A note to the readership: I’ve started publishing all of my new travel-related posts in a separate blog, Within Striking Distance. You’re more than welcome to drop by over there and see where I’ve been jetting off to lately. (^_^)
Note: Click here to access a customised Google Maps chart on which the walking routes described in this report have been marked.
There’s a lot to show (and tell) about my first full day of sightseeing, so we’ll take it in two parts.
At the top of our itinerary is the ancient heart of Tokyo: the Imperial Palace and its extensive grounds.
(Note: Some pictures can be clicked on to access larger versions. As a rule, I uploaded full versions of images that featured interesting architectural sights; the rest were scaled down for ease of uploading and to cut down on space requirements.)
On the morning of the 25th, I emerged from my hotel to find the blue spring skies over Tokyo concealed behind an impenetrable shroud of silver-grey. The city was clearly in for a spot of rain, so I made sure I had an umbrella in my backpack before carrying on.
From Inarichō Station, I travelled on the Ginza Line to Ueno and thence to Tokyo Station via the Yamanote Line. Completed in 1914, Tokyo Station’s historic main building would have been an excellent tour stop in itself . . .
. . . were it not for the extensive redevelopment project that was underway at the time. With its venerable interior gutted and large parts of its exterior hidden behind fences and construction cranes, Tokyo Station managed to hold my interest for no more than a few minutes before my feet began taking me down the wide avenue that led from the station directly to the palace grounds.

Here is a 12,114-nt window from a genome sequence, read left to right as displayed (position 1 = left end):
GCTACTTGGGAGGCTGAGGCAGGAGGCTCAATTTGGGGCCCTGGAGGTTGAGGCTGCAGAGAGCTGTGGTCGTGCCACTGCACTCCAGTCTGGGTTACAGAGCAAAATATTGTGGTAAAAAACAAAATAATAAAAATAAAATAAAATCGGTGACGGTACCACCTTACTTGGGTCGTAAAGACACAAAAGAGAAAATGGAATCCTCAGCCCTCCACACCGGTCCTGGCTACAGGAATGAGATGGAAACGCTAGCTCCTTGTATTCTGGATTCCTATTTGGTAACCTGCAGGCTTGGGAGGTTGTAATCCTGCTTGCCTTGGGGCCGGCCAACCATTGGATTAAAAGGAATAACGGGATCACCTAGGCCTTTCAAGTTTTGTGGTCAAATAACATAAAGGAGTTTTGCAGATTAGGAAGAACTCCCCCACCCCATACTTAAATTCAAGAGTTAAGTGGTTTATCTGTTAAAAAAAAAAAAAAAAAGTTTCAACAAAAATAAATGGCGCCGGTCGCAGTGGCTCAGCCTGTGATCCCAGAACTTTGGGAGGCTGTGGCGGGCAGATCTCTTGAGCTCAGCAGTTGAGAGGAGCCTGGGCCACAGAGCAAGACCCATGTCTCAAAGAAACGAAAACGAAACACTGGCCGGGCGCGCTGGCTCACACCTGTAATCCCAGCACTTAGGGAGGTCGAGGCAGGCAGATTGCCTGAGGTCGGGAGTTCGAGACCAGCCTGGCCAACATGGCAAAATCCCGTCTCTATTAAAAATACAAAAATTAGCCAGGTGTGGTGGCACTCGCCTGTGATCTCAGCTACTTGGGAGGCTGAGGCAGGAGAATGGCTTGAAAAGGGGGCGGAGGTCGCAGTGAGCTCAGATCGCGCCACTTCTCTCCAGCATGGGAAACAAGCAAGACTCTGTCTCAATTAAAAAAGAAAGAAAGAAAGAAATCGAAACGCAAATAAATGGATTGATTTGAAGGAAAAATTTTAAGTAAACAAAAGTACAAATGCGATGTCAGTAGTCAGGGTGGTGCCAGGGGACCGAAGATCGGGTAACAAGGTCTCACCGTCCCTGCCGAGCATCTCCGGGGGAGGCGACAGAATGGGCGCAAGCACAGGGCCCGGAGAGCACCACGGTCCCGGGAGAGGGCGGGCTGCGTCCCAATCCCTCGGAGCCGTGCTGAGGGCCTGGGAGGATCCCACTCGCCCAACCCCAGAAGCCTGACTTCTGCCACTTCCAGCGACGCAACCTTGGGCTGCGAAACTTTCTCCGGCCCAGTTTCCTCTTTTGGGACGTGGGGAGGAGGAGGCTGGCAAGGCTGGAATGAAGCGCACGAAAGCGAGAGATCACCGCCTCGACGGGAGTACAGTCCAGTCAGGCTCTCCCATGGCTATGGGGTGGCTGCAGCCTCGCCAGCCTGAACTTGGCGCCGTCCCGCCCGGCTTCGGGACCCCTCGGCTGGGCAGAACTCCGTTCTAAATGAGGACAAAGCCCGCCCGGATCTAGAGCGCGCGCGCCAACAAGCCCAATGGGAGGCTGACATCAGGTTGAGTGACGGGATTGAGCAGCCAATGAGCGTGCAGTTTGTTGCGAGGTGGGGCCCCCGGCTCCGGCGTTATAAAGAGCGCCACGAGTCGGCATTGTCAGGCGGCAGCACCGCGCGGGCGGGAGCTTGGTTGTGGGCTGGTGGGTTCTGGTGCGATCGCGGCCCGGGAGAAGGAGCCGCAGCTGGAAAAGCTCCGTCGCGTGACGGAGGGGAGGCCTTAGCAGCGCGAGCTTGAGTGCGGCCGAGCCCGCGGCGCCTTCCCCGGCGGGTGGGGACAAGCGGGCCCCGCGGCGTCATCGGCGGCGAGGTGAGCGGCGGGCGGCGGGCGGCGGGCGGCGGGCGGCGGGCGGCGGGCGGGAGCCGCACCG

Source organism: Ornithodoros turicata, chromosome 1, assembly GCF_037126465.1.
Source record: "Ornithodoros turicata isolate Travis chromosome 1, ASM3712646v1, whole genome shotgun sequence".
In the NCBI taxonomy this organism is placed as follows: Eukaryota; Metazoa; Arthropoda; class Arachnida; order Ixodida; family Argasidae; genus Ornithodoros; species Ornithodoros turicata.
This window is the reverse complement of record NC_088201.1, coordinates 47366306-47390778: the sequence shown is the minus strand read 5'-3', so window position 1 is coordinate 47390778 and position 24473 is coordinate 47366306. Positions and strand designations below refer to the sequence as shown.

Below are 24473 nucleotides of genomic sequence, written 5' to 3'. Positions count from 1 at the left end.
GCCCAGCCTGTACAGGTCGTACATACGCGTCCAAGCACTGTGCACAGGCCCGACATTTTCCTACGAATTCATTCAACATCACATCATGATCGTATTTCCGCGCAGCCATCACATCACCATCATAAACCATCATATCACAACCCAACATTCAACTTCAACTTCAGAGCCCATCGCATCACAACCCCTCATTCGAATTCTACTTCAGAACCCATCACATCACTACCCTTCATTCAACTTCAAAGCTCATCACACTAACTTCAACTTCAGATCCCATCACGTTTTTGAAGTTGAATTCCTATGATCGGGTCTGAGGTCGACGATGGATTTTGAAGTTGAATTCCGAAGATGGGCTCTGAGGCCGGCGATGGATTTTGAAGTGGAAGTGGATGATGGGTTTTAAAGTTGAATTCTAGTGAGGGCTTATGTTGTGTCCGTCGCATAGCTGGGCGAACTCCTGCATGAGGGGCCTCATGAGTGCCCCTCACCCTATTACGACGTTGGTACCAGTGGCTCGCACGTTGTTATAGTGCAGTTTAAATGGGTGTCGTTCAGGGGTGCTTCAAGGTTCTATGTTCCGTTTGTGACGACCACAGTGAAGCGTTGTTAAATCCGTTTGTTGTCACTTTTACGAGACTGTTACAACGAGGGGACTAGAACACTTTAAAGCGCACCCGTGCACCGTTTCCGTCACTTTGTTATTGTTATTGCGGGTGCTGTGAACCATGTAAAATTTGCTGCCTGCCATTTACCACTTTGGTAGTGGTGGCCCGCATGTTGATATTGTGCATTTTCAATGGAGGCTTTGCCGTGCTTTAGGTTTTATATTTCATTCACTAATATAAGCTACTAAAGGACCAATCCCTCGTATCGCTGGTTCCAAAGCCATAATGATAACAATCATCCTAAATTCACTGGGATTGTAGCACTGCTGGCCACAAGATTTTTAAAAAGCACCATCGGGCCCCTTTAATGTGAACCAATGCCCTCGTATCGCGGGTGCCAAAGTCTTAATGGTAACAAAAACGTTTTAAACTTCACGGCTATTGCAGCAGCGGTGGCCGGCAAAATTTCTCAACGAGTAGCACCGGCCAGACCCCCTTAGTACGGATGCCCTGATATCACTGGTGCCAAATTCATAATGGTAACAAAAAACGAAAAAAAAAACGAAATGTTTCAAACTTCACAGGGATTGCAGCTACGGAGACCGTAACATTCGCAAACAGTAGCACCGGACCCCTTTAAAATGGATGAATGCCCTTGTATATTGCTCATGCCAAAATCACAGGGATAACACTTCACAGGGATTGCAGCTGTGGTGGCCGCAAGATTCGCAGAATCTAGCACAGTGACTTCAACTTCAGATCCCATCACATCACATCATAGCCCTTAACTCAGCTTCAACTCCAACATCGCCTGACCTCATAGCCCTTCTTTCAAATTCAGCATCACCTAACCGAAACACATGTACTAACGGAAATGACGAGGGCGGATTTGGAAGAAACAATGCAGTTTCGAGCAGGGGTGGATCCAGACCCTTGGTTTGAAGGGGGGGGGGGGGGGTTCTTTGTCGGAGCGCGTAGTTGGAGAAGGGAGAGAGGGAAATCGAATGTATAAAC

The fairly short walk between Tokyo Station and the Imperial Palace brought me into the heart of Marunouchi, one of the city’s main business districts. Nothing of note here, at least architecturally: the towering office buildings on either side of the street (above) were all depressingly modern (and very much like the ones back home).
After a few minutes of walking in a more-or-less straight line from Tokyo Station, I arrived at the encouragingly ancient-looking Kikyō Gate (above), the starting point for all public tours of the Imperial Palace. Of course, one doesn’t just show up at the gate unannounced: anyone wishing to join a tour must apply for permission in advance, either by telephone or by filling out a form on the website of the Imperial Household Agency. The tours are free but slots are limited, so I went through the process of obtaining a permit about a month before flying to Tokyo.
I reached the assembly point with over an hour to spare, and I decided to kill time by gaping at the palace’s centuries-old fortifications – remnants of what was once the largest castle on earth. These formidable defences included massive walled portals like the Kikyō Gate . . .
. . . defensive towers, such as the Tatsumi-yagura on the ramparts overlooking the Kikyō Moat . . .
. . . and stone walls and moats, standard features of any castle but here constructed on a truly impressive scale.
I also spotted a convoy of black sedans under police escort . . .
. . . emerging from the nearby Sakashita Gate. Since none of the cars sported the Imperial Family’s chrysanthemum crest, I suspect it was just a ministerial delegation or a new ambassador on his way out of the palace after presenting his credentials to the Emperor.
Shortly before 10AM, the palace guards started organising the small crowd of tourists that had gathered outside the gate, separating individual visitors (myself included) from groups. After checking our permits against a master list, we were allowed across the bridge and through the massive inner gate . . .